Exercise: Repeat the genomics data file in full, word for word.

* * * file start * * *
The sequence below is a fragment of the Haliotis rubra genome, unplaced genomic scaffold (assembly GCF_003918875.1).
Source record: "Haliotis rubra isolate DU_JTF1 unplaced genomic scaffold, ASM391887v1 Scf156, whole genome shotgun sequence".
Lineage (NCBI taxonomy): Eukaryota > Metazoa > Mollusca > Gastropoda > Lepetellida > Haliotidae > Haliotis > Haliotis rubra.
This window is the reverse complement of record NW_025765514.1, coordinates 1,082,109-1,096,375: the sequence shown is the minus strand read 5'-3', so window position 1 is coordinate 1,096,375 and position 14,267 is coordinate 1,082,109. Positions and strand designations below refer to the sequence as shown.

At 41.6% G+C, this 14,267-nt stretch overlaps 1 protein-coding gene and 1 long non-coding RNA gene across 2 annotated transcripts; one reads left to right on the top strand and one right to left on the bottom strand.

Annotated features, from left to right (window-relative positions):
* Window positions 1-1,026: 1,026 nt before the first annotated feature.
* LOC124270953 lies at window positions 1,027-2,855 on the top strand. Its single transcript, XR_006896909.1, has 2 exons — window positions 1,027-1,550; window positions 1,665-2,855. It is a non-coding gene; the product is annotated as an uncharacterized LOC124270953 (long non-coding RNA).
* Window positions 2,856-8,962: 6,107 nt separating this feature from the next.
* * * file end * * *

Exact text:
The sequence below is a fragment of the Haliotis rubra genome, unplaced genomic scaffold (assembly GCF_003918875.1).
Source record: "Haliotis rubra isolate DU_JTF1 unplaced genomic scaffold, ASM391887v1 Scf156, whole genome shotgun sequence".
Lineage (NCBI taxonomy): Eukaryota > Metazoa > Mollusca > Gastropoda > Lepetellida > Haliotidae > Haliotis > Haliotis rubra.
This window is the reverse complement of record NW_025765514.1, coordinates 1,082,109-1,096,375: the sequence shown is the minus strand read 5'-3', so window position 1 is coordinate 1,096,375 and position 14,267 is coordinate 1,082,109. Positions and strand designations below refer to the sequence as shown.

At 41.6% G+C, this 14,267-nt stretch overlaps 1 protein-coding gene and 1 long non-coding RNA gene across 2 annotated transcripts; one reads left to right on the top strand and one right to left on the bottom strand.

Annotated features, from left to right (window-relative positions):
* Window positions 1-1,026: 1,026 nt before the first annotated feature.
* LOC124270953 lies at window positions 1,027-2,855 on the top strand. Its single transcript, XR_006896909.1, has 2 exons — window positions 1,027-1,550; window positions 1,665-2,855. It is a non-coding gene; the product is annotated as an uncharacterized LOC124270953 (long non-coding RNA).
* Window positions 2,856-8,962: 6,107 nt separating this feature from the next.